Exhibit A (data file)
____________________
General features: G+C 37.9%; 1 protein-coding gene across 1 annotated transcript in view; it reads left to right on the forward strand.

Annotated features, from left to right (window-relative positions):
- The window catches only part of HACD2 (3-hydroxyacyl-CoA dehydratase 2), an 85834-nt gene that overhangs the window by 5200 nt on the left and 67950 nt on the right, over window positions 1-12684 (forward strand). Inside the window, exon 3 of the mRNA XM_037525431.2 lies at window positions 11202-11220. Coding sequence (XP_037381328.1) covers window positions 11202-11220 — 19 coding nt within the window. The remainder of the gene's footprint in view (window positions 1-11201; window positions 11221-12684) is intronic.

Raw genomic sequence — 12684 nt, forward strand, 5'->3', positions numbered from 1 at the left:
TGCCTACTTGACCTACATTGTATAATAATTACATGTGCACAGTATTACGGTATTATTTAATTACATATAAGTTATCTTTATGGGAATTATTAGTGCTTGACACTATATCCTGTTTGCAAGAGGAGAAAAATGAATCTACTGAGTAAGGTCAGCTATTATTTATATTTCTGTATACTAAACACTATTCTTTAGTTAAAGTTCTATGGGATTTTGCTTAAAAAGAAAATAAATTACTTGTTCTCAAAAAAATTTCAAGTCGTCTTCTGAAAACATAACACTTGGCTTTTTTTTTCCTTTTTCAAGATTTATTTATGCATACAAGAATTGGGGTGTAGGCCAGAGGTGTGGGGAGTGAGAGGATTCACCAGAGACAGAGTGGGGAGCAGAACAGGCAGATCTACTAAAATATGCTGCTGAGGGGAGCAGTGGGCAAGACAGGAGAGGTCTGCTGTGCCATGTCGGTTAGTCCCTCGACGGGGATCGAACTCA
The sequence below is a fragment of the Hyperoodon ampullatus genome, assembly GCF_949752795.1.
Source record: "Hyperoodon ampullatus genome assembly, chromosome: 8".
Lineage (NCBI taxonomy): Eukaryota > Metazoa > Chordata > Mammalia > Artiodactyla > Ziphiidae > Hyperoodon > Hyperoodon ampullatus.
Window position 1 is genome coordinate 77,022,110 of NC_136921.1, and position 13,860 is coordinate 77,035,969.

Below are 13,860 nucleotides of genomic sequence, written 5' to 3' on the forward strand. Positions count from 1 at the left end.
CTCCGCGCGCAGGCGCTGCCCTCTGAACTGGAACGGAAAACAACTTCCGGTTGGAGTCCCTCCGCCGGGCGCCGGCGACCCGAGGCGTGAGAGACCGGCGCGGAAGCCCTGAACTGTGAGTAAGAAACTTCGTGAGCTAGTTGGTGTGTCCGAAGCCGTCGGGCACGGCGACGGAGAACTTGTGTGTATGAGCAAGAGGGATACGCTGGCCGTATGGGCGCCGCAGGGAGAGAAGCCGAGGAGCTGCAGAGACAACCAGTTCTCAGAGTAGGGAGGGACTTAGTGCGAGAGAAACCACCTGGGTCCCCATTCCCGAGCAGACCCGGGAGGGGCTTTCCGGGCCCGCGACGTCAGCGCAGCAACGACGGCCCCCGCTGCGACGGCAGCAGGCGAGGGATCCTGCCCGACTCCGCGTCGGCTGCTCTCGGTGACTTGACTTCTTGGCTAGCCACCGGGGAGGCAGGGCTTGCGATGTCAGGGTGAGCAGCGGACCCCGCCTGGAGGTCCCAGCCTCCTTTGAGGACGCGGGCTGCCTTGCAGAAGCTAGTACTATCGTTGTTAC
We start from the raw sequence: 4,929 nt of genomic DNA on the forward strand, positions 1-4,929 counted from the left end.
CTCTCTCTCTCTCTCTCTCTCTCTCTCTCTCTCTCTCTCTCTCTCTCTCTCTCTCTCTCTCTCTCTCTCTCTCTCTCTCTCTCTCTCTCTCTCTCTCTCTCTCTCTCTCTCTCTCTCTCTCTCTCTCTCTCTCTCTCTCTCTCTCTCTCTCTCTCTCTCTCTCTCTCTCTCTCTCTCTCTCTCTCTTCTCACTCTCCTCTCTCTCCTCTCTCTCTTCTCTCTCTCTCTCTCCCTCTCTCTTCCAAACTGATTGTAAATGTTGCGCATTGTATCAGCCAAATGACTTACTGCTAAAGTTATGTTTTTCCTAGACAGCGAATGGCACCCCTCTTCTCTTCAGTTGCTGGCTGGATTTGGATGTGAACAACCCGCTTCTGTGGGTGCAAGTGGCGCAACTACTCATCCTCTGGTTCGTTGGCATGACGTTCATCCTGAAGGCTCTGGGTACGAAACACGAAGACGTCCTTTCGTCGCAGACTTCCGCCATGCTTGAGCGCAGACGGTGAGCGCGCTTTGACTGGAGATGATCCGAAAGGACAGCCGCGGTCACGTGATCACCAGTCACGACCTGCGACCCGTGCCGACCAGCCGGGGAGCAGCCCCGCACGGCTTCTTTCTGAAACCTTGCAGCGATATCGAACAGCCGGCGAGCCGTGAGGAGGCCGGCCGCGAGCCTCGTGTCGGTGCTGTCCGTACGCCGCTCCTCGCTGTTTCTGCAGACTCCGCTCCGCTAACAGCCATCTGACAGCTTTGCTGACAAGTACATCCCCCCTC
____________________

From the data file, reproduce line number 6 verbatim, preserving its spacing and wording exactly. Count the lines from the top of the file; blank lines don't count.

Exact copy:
The sequence below is a fragment of the Hyperoodon ampullatus genome, assembly GCF_949752795.1.